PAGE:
Private Walter White
5952635, Beds. and Herts. Regiment, 5th Battalion.
Died 26th June 1943, aged 24. Son of Walter and Florence White, he married Sybil Blundell in December 1938.
The 5th Beds had various training and guard duties in England, including Litchfield and Atherstone Park, before leaving Liverpool on the SS Reina Del Pacifico on 27th October 1941. This went to Halifax, Nova Scotia, where they transferred to American liners, and went eastwards to Cape Town, then on to Bombay, where they stopped for two months.
About 1000 Beds and Herts Regt. men had sailed from Liverpool. They arrived in Singapore just a week before the surrender. About 60 died before the fall of Singapore, and 940 into captivity, where 326 died in Prisoner of War camps and working on the Burma Railway.
In January 1944 his wife wrote to the Red Cross to make enquiries, and they reported that they had been told he was still OK.
In the Woburn Reporter, 12th June, 1945, Mrs S M White of St Elmore, Newport Road Wavendon has been officially notified that Walter White died of vitaminosisin in Thailand in June 1943. He was a keen cricketer and footballer. He joined up 6 weeks after the war started when his daughter, Barbara, was 6 weeks old. He had been reported missing, then a Prisoner of War, and Mrs White had 3 postcards from him.
In some undated newspaper clipping at Bedfordshire Archives and Records Services, Mrs W. White of St Elmo, Newport Road, Wavendon, received a second postcard, pre-printed, with just 4 words hand written in. “I am interred in No.2 POW Camp, Thailand. My health is usual. I am working for pay. Please see that [all at home] is taken care of. My love to you [Wally].
According to original documents at BARS, Walter was of HQ Company, and died of dysentery, in Takanon, one of the camps along the Burma Railway. Walter is listed in the Kanchanaburi War Cemetery, Thailand.
His descendants have discovered that he was transferred from the Sime Road POW camp in Singapore on 17th October to Thailand, transiting through Ban Pong & Kanchanaburi as part of Group 2. Chungkai became Group 2 HQ, however, with the help from Rod Beattie (Thailand to Burma Railway Center) they believe that his working area was in the North Wang Pho to Pukai area. From this point, he was transferred to the 2nd branch in April 1942 to the Takanun region.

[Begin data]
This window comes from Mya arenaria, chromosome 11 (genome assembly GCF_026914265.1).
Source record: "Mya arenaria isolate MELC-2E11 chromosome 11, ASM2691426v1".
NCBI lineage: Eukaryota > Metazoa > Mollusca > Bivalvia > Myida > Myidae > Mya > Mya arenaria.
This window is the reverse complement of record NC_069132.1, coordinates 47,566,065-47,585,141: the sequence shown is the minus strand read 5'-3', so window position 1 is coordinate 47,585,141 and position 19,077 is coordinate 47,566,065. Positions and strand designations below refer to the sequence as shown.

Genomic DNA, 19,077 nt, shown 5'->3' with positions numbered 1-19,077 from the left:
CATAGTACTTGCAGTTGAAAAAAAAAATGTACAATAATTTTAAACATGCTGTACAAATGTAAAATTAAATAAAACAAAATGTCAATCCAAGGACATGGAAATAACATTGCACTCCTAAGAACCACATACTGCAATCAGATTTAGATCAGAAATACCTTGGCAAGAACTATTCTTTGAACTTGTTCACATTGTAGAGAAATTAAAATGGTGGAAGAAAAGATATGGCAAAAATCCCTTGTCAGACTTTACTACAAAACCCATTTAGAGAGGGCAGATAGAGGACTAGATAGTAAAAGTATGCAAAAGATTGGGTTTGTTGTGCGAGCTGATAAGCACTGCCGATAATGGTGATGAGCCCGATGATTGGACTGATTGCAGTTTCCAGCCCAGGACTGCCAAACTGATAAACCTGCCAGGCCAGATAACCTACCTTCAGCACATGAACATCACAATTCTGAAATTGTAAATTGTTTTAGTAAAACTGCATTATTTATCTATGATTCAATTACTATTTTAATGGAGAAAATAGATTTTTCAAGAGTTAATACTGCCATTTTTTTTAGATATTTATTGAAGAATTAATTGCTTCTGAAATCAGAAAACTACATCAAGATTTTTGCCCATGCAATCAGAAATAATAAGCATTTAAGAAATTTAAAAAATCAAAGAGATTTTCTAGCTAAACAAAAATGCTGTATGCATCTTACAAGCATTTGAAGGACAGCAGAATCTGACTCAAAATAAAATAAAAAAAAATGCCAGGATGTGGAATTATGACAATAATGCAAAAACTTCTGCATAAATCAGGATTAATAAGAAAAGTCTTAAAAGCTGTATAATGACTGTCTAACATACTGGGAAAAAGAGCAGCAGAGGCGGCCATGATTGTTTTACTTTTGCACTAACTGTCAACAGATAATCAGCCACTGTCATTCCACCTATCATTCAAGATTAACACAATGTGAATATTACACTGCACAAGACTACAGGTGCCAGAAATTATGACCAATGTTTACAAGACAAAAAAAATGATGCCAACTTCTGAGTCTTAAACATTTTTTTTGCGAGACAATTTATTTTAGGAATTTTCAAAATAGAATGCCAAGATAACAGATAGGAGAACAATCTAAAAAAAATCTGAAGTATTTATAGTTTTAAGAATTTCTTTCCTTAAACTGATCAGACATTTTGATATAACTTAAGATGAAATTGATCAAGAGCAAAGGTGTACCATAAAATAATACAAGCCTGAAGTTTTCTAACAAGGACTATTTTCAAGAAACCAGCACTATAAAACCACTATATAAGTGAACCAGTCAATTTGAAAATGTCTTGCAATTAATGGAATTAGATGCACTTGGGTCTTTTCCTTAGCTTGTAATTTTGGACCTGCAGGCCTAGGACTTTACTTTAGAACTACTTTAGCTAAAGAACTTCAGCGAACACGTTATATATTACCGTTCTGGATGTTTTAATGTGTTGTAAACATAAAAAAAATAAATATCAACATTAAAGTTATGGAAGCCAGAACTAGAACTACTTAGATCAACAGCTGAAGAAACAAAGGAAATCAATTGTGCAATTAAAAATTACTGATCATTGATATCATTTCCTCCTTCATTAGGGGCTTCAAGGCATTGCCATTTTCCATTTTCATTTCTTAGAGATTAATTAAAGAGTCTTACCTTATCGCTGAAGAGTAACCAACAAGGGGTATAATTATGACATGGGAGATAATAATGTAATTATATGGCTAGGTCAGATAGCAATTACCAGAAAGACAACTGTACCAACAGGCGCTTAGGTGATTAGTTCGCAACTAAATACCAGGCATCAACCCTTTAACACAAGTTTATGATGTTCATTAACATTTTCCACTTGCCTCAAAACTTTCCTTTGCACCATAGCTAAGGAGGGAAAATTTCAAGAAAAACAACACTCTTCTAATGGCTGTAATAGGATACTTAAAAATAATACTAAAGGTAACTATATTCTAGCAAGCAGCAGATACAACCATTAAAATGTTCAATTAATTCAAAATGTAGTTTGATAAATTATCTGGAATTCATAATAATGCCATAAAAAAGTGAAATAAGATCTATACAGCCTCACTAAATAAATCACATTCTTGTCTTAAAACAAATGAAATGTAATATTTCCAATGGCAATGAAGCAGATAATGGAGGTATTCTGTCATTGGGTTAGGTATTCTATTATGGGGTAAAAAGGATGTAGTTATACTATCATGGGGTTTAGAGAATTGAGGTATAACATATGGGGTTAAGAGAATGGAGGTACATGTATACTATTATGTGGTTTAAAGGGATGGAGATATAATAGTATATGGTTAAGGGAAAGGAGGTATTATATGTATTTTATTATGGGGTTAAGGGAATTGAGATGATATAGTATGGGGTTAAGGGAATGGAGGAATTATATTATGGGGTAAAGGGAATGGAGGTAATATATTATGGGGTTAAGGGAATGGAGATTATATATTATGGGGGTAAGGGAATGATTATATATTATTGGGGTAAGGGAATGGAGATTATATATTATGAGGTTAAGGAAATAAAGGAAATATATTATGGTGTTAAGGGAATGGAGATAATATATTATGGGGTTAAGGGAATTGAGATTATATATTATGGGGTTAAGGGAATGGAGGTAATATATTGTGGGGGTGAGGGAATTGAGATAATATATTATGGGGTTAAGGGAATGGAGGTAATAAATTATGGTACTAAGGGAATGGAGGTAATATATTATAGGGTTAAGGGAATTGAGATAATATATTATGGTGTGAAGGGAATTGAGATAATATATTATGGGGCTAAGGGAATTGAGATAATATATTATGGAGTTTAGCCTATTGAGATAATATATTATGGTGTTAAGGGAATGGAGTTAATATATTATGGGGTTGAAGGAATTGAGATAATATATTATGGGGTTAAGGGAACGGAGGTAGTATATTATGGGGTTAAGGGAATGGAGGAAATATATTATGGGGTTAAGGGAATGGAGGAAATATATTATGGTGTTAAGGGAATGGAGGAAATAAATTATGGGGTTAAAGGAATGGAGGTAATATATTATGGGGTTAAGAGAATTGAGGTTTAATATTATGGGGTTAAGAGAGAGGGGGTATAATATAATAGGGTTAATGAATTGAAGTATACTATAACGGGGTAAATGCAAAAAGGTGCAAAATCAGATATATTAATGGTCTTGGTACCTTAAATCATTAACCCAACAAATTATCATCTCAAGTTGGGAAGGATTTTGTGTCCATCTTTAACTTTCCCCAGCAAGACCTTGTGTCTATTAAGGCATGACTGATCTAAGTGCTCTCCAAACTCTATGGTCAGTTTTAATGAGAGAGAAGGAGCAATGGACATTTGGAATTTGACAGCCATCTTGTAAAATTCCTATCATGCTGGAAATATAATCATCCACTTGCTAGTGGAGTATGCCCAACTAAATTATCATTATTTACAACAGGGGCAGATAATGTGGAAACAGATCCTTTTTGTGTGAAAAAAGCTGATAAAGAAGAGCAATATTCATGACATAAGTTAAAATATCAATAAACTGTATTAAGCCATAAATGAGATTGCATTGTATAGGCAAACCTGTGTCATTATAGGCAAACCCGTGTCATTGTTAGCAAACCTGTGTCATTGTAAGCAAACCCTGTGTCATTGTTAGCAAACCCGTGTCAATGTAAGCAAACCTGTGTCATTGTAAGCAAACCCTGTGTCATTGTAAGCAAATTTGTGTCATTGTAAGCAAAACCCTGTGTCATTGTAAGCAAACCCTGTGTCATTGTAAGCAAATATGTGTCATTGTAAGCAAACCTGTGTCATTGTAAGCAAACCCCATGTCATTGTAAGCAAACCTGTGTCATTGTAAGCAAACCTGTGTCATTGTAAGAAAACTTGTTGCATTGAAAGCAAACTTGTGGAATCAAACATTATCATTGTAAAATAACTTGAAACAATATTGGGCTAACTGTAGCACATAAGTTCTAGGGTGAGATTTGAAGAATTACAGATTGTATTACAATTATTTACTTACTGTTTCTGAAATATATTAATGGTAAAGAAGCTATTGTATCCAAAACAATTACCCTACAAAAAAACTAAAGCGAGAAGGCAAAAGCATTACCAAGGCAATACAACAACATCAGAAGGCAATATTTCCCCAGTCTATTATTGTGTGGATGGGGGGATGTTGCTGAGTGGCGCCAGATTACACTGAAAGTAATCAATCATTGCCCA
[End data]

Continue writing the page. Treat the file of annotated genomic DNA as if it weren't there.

He was reported to have fallen sick on the 15th of June 1943, and died on Saturday the 26th at 6.20pm.
He was then buried in the Takanun camp cemetery in Grave number 10. After the War, these graves were located, and reburied in the Kanchanaburi cemetery.
Kanchanaburi War Cemetery is only a short distance from the site of the former ‘Kanburi’, the prisoner of war base camp through which most of the prisoners passed on their way to other camps. It was created by the Army Graves Service who transferred to it all graves along the southern section of railway, from Bangkok to Nieke. There are now 5,084 Commonwealth casualties of the Second World War buried or commemorated in this cemetery.
The notorious Burma-Siam railway, built by Commonwealth, Dutch and American prisoners of war, was a Japanese project driven by the need for improved communications to support the large Japanese army in Burma. During its construction, approximately 13,000 prisoners of war died and were buried along the railway. Two labour forces, one based in Siam and the other in Burma worked from opposite ends of the line towards the centre. The Japanese aimed at completing the railway in 14 months and work began in October 1942. The line, 424 kilometres long, was completed by December 1943. The graves of those who died during the construction and maintenance of the Burma-Siam railway (except for the Americans, whose remains were repatriated) were transferred from camp burial grounds and isolated sites along the railway into three cemeteries at Chungkai and Kanchanaburi in Thailand and Thanbyuzayat in Myanmar. Commonwealth War Graves Commission
My grateful thanks to his family for providing the photos and some of the details here.
Page last updated Jan. 2019.